M ¯ α β = M ¯ α β D + M ¯ α β T D (3)

The drag force is given by the model proposed by Gidaspow [

M ¯ α β D = { 3 4 C D ρ α f β | U ¯ β − U ¯ α | d β ( U ¯ β − U ¯ α ) f α − 1.65 ; f α ≥ 0.8 [ 150 ( 1 − f α ) 2 μ α f α d β 2 + 7 ( 1 − f α ) ρ α | U ¯ α − U ¯ β | 4 d β ] ( U ¯ β − U ¯ α ) ; f α < 0.8 (4)

where d_{β} is the particle diameter and C_{D} is the drag coefficient, determined by Equation (5) [

C D = { 24 f α × R e [ 1 + 0.15 ( f α × R e ) 0.687 ] ; f α × R e < 1000 0.44 ; f α × R e ≥ 1000 (5)

where Re is the Reynolds number.

The turbulent dispersion force used here was proposed by Lopez de Bertodano et al. [

M ¯ α β T D = − C T D ρ α κ α ∇ f β (6)

where κ represents the turbulent kinetic energy. C_{TD} is the turbulent dispersion coefficient that considers the average of the turbulent tensions in all directions.

For this study, the BSL-RSM turbulence model was used, which is a model capable of accurately predicting the oscillations that were generated from the turbulent flow inside settler tanks [

∇ ⋅ [ ρ u ′ i u ′ j ¯ ⊗ U ¯ ] = P + Φ + ∇ ⋅ [ ( μ + μ t σ κ ) ∇ ρ u ′ i u ′ j ¯ ] − 2 3 δ ρ ω κ β ′ (7)

where P is the term of rate production of Reynolds stresses; Φ is the correlation term of pressure—strain, determined by the LRR-QI model [_{k} = 1.0 and β' = 1.3. μ_{t} is the turbulent viscosity given by:

μ t = ρ κ ω (8)

The BSL-RSM model uses the modified turbulence frequency transport equation to determine the turbulent dissipation rate. The model consists of a combined function for the equation of turbulent dissipation, transforming it into a ε-equation for the external flow region and into a ω-equation treatment closer to the wall.

The design of the used prototype followed the geometry of the industrial circular clarifiers that can serve as thickeners [^{−3} m^{3}, also studied by Luna et al. [

The dimensions of the circular prototype were defined from the high-rate settlers, which present dimension ratios not so long; thus, the diameter-depth ratio may vary from 1:1 to 5:1 [

settler. However, according to Metcalf et al. [

A structured mesh with hexahedral elements was generated using ICEM-CFD version 16.0. The blocking construction strategy was employed. Some meshes were created (sizes between 0.4 and 3.5 million volume elements) and some tests were performed to ensure the independence of results concerning the refinement used and to determine the best commitment among precision, numerical stability, convergence, and computational time. The mesh selected was composed of 2,450,410 cells (

The modifications in the original geometry of the settler tank were proposed, and the fluid dynamics were analyzed through the streamlines, the solid volumetric fraction and the turbulent kinetic energy, factors related to the separation efficiency. As depicted in

1) Suspension inlet structure (

Cases | Feed Pipe | Settler Diameter (m) | Settler Depth (m) | Settler Base | Mesh size (millions) |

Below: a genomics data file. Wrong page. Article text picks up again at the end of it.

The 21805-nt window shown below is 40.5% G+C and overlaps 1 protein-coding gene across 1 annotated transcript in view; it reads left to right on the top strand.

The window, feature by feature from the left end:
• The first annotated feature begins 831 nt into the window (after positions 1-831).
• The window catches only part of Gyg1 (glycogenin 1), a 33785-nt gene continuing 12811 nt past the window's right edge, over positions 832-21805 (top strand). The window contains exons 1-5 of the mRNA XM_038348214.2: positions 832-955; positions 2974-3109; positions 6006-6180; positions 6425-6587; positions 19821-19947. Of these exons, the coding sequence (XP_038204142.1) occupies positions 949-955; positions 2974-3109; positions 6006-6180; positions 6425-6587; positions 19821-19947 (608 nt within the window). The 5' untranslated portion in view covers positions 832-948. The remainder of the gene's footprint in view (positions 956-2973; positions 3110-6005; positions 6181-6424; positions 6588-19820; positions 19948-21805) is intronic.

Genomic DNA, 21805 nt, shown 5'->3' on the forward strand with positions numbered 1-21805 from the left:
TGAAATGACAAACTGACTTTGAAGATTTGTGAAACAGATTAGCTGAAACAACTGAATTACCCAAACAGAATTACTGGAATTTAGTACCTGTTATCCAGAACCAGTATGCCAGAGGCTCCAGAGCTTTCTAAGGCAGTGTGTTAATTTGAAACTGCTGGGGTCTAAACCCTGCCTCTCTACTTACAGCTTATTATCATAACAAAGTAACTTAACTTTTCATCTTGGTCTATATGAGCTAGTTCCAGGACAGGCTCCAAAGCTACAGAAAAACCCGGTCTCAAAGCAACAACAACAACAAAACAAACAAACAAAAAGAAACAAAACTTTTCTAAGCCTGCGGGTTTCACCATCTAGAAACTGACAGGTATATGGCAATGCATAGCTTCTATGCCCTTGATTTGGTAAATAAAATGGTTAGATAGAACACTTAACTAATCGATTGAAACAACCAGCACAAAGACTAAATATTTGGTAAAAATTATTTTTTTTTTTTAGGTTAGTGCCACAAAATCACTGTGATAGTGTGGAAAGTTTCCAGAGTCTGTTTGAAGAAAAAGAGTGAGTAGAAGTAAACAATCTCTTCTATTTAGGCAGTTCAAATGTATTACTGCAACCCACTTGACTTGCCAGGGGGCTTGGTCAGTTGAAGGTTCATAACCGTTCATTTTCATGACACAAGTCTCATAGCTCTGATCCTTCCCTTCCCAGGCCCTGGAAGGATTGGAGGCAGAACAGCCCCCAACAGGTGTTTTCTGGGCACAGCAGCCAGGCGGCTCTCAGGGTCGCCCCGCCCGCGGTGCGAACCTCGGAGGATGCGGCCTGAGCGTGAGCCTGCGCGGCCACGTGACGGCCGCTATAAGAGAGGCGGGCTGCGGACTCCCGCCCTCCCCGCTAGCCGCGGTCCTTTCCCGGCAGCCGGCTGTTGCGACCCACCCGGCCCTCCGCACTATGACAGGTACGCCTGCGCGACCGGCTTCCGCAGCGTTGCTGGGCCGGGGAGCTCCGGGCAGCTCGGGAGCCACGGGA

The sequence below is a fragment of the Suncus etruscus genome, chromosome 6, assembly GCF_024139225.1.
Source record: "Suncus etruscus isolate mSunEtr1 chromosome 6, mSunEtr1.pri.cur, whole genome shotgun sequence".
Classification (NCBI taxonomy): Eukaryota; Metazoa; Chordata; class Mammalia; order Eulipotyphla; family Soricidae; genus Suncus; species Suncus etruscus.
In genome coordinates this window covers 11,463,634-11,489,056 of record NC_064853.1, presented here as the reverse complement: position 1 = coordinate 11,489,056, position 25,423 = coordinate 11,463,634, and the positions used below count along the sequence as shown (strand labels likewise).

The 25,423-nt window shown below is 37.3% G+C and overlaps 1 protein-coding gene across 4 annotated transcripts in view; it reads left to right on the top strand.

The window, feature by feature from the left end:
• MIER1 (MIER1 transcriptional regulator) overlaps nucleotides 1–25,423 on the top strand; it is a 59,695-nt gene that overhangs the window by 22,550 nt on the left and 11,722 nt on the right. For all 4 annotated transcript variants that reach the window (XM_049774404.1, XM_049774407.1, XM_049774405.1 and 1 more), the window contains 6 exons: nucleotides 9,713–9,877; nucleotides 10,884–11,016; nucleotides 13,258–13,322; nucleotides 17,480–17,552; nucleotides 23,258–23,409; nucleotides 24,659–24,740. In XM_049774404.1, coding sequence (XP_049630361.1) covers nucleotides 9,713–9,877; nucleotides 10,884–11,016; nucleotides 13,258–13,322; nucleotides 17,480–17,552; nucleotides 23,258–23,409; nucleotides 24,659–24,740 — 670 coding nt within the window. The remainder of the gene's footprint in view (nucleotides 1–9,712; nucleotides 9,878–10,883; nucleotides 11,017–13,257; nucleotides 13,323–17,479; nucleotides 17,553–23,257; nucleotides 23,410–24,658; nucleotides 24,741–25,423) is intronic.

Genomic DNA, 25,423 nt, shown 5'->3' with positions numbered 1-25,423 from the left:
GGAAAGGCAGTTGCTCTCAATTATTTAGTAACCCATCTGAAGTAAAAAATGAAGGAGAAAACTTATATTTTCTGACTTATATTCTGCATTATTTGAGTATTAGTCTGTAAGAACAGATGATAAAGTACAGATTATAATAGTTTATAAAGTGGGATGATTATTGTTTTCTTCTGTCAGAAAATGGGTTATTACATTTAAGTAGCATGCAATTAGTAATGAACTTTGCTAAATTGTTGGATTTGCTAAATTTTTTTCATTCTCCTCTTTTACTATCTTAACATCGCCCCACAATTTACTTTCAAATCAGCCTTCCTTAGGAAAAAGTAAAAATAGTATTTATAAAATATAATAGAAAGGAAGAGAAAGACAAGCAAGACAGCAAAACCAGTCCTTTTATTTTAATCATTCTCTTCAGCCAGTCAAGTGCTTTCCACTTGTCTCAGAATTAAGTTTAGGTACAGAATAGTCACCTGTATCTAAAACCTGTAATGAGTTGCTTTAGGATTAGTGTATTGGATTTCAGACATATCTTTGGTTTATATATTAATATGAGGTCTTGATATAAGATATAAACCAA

---|---|---|---|---|---|

Case 01 | No change | 0.200 | 0.170 | No change | 2.45 |

Case 02 | Centralized | 0.200 | 0.170 | No change | 2.45 |

Case 03 | Without tube | 0.200 | 0.170 | No change | 2.16 |

Case 04 | Increased 50% | 0.200 | 0.170 | No change | 2.60 |

Case 05 | No change | 0.200 | 0.204 | No change | 2.94 |

Case 06 | No change | 0.200 | 0.238 | No change | 3.44 |

Case 07 | No change | 0.240 | 0.170 | No change | 3.54 |

Case 08 | No change | 0.280 | 0.170 | No change | 4.82 |

Case 09 | No change | 0.200 | 0.170 | Conical-Inclination 1˚ | 2.46 |

Case 10 | No change | 0.200 | 0.170 | Conical-Inclination 5˚ | 2.49 |

Case 11 | No change | 0.200 | 0.170 | Conical-Inclination 8˚ | 2.52 |

2) Dimensions of the settler: four configurations were studied. Two cases (cases 05 and 06) with increased settler depth, but with fixed tank diameter. And two cases (cases 07 and 08) with larger tank diameter and original depth.

3) Settler bottom: three new designs of tanks with the conical bottom of different inclination angles with the horizontal (1˚, 5˚, and 8˚) were studied, as shown in

The blocking used for generating new meshes was the same as for the original settler, making only the necessary associations of points, edges, and surfaces. The meshes obtained followed the same methodology adopted for the original tank. For each case, the mesh refinement test was performed, resulting in the appropriate mesh sizes, described in

The equations of mass conservation, momentum conservation, and turbulence were solved by the finite volume method, using the ANSYS-CFX package (version 16.0). The coupling between velocity and pressure is handled implicitly by a solver. The advection terms are discretized using the High-Resolution Scheme, which is second-order accurate. For all the simulations, the values of y^{+} were less than 1 (around 0.8).

The Root Mean Square (RMS) convergence criterion adopted was 10^{−5}. Furthermore, the solid flow in the clarified outlet was monitored; the convergence was reached when the number of particles in this tank output did not present alteration.

Concerning boundary conditions, in the inlet, were specified the suspension flow (water and solid particles) equal to 43.5 g∙s^{−1}. And in the sludge and clarified outlets, it was established a flow rate of 15.5 g∙s^{−1} and a mean static pressure of 1 atm, respectively, also used in the experimental study. The inlet volume fraction was studied with the constant values between 1% and 20% of the solid phase; the carbonate diameter was assumed constant and equal to 25 μm.